EIFF REVIEW: Matching Jack turns on the waterworks

In a film festival lineup filled with so many heavy-hitting documentaries and scriptwriting gems, the Australian drama Matching Jack really is somewhat out of its league in most respects, a paint-by-numbers story about coming to terms with family loss.

The redeeming element of the film, which showed Sunday at the Edmonton International Film Festival,  is the cast and their uniformly excellent – and occasionally brilliant — performances.

Marissa (Jacinda Barrett) is a power wife to a brilliant architect, David (Richard Roxburgh), but has no idea he’s a philandering pig. While he’s off gallivanting one weekend with a woman half his age, his wife discovers their son, Jack, has leukemia.

Enter the roguishly good looking Irish love interest (Ballykissangel’s James Nesbitt)… whose son Finn also has cancer, in a more advanced state than Jack’s.  It’s all so familiar it could be an old-style network TV movie starring Valerie Bertinelli and Jonathan Taylor Thomas, right down to the cheesily-unlikely-but-potentially-lifesaving twist.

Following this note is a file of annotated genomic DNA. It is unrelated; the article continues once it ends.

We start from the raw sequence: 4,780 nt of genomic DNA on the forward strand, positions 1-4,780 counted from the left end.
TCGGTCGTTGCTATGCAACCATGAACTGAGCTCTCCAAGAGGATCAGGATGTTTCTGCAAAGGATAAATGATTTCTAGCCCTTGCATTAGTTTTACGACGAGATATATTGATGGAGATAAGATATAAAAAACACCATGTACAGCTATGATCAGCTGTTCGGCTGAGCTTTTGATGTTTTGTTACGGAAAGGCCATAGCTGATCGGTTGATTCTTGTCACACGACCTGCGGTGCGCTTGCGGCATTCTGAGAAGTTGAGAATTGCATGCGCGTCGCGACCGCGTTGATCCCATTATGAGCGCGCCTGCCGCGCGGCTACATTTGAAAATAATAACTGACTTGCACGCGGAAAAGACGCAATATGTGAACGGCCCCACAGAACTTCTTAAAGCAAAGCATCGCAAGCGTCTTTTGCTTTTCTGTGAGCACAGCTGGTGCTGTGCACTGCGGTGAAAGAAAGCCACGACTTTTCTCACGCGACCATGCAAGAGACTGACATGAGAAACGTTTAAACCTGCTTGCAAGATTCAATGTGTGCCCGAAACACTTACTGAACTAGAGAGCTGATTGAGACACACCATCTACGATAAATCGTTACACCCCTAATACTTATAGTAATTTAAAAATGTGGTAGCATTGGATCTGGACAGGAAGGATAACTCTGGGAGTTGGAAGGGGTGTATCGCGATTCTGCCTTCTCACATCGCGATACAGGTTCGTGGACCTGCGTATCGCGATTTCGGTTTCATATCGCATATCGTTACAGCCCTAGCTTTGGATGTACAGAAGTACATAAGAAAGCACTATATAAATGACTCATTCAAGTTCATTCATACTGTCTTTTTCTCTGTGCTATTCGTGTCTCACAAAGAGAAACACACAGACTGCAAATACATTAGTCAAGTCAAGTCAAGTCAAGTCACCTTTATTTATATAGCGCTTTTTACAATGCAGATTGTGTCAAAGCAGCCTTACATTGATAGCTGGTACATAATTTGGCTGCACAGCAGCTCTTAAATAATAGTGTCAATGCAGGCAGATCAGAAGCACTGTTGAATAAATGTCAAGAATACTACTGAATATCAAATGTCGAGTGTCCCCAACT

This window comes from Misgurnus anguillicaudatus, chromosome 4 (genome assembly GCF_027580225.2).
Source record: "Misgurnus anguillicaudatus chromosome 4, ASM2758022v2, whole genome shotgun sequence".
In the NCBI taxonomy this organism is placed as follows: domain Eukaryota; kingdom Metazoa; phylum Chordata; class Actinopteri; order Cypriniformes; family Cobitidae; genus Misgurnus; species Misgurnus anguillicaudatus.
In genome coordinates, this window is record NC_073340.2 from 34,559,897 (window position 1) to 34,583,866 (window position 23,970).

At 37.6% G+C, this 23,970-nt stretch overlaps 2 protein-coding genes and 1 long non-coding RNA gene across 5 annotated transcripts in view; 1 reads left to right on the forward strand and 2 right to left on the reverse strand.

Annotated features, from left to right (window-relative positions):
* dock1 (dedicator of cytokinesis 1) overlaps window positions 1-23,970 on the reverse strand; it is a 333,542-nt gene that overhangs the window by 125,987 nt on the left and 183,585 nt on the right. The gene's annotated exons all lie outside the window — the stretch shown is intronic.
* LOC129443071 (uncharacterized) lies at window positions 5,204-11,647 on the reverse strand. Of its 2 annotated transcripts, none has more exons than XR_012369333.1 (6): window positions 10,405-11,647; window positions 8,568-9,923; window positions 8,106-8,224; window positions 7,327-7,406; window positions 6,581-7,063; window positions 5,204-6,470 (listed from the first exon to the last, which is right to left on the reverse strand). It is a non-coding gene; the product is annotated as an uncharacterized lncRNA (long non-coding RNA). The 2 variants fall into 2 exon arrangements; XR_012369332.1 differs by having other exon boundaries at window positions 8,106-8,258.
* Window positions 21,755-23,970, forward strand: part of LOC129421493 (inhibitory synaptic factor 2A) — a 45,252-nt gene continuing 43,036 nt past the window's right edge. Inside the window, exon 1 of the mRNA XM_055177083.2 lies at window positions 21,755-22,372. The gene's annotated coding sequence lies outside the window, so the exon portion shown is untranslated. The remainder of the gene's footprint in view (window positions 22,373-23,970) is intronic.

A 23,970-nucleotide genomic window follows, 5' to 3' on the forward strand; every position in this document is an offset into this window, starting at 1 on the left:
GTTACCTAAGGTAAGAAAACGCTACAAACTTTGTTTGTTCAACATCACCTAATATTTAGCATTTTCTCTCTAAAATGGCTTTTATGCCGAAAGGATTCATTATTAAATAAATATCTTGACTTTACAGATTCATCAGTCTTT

It should be noted, if you’ve read any promotional material about the film, that the central theme is not the love story. This is not a romantic drama, it was just terribly marketed as one.  Instead, a cast of veteran Aussie character actors injects so much life, passion and vulnerability into this motley crew’s tragic-yet-affirming tale  that you’ll actually want to sit through this five-hanky weeper to see it turn out as expected.

Matching Jack has won a few Film Festival prizes and it’s up for competition here in Edmonton. But the mere fact that it takes patience – the first 15 minutes are leaden – to be engaged by the film and characters sets it well below some of the offerings over the EIFF’s nine days.

Having said that, if the idea of a good cry appeals to you, you can’t do much better.